Friday, August 29, 2014

Cattle feed as a "new" application for algae?

BiofuelsDigest has a post on August 28 Algae to be used for cattle feed in Australia which begins

In Australia, algae may have a new application: cattle feed. Research sponsored by Meat and Livestock Australia and conducted by the University of Queensland was unveiled last week, debuting an on-farm algae growing prototype in Queensland.

How "new" this application may be is open to question.

Contemplate text in US 3,951,805 (issued in 1976): The ultimate aim is primarily to remove the algae and the fibrous material as an entity from the machine and to utilize the removed materials as an entity for cattle feed. The inventor Joseph Dodd was from Werribee, Victoria 3030, Australia .

More recently, contemplate the work of a company once known as PetroAlgae; from Biodiesel Magazine in 2012:

Melbourne, Fla.-based PetroAlgae Inc. has changed its name to Parabel Inc. According to information released by the company, the new name better reflects its strategic changes and commercial milestones.

“In the past year, the company has significantly accelerated its commercialization as a result of key strategic changes,” said Anthony Tiarks, CEO of Parabel. “We have developed a scalable and flexible customer licensee model, and our technology is now being implemented at pilot scale around the world. Our priority is to facilitate the commercial-scale production of animal feed and potentially human food ingredients, using nongenetically modified and nonalgae microcrops. We believe it is the right time for these important developments and achievements to be given expression through a new name.”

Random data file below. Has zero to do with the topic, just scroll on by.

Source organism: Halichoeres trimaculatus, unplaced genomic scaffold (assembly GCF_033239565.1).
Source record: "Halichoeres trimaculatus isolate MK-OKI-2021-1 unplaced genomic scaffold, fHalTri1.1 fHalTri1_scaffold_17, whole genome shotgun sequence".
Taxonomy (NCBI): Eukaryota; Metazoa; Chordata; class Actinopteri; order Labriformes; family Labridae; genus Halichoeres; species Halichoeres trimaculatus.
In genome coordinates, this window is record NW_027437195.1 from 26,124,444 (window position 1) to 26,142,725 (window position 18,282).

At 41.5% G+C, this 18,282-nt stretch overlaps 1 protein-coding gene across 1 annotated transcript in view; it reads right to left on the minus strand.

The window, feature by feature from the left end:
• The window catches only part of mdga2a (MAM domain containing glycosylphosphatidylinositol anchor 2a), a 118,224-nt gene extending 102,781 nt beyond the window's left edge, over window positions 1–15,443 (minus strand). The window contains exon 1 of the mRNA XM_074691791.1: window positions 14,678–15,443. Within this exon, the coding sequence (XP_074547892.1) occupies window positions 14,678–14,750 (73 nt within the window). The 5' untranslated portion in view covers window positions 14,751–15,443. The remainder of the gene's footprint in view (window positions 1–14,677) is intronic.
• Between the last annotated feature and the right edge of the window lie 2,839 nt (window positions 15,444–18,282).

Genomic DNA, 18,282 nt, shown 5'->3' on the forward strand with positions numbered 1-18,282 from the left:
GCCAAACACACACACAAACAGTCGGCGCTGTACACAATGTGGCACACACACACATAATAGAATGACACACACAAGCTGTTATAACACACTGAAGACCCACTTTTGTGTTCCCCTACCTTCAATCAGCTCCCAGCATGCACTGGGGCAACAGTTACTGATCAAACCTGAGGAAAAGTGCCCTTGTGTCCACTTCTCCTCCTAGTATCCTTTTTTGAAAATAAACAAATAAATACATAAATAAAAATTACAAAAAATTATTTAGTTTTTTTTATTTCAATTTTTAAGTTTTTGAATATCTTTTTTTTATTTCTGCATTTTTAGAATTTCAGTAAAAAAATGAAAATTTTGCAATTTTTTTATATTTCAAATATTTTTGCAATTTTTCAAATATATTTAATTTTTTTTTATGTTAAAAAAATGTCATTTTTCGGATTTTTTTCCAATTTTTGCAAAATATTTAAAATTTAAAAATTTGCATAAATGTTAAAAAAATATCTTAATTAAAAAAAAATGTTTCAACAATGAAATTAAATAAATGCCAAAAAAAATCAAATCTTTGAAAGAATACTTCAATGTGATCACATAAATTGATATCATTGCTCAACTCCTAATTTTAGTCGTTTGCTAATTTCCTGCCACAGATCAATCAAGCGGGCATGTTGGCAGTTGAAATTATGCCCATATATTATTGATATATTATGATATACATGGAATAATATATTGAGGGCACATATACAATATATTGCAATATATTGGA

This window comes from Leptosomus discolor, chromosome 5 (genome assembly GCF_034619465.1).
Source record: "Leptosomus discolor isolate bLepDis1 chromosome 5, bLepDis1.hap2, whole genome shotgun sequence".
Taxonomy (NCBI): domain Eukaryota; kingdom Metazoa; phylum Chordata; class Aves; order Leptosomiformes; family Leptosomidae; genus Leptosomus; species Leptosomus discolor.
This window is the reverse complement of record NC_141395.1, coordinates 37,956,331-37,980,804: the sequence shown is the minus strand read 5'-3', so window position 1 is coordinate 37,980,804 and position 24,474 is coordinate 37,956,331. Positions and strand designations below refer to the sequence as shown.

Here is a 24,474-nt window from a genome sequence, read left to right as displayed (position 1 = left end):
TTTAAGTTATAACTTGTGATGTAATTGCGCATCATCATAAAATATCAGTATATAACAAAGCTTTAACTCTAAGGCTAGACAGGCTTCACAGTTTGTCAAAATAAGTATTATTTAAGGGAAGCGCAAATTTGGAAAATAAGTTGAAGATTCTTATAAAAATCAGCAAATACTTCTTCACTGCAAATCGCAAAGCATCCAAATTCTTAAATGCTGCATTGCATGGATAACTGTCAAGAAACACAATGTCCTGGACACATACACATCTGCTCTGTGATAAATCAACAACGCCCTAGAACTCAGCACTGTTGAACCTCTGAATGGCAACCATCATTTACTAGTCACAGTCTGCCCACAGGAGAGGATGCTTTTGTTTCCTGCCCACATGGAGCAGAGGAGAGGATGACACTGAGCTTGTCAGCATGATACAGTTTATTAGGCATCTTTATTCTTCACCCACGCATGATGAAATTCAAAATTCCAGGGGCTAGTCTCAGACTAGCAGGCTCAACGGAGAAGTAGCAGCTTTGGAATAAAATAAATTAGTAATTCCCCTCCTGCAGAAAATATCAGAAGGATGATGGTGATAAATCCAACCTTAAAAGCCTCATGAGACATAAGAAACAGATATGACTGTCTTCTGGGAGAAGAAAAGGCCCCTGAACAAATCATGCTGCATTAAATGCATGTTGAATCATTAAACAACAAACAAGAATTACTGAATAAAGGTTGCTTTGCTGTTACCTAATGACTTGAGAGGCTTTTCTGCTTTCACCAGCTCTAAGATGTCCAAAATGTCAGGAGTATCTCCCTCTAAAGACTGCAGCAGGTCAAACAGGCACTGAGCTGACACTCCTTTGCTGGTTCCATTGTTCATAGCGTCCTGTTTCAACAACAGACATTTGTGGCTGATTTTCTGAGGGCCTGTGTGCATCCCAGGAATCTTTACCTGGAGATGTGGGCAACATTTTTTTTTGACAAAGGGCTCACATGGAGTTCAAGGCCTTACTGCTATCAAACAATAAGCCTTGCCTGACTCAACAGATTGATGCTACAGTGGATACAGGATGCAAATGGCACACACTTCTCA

Information issued by Parabel noted that its proprietary technology addresses global demand for new sources of feed, food and fuel. According to the company, its open-pond bioreactor technology enables customer licensees to grow, harvest, and process locally available, aquatic microcrops. Biorefining Magazine’s prior coverage of the company notes that the Parabel’s technology is used to cultivate microcrops from the Lemnaceae family, including duckweed.

Along this line note US Patent 8,679,352 (priority to US provisional patent application 61/314,736, filed on Mar. 17, 2010 ) :

Dried duckweed can be a good cattle feed. It can contain 25-45% protein (depending on the growth conditions), 4.4% fat, and 8-10% fiber, measured by dry weight.

Contemplate also text from US Patent 8,343,753 : For example, in some embodiments, when used as animal feed (e.g., cattle feed, dairy feed, aqua feed, poultry feed), the one or more PUFAs produced by the microalgae can be incorporated into the flesh or other products of animals including, but not limited to, livestock, poultry, cattle, and fish. The PUFAs also can be used for pharmaceutical or nutritional purposes and industrial applications.

And then there is US Patent 8,747,916, titled Selecting, producing, and feeding whole algae as a feed supplement for cattle and bison to produce meat high in omega 3's for human health which includes the text

It is an object of the present invention to provide a new and improved method and system to create and use an algae based food supplement for but not limited to beef cattle.

**Sadly, the entry on the August 28 post on BiofuelsDigest contains the following oxymoronic text:

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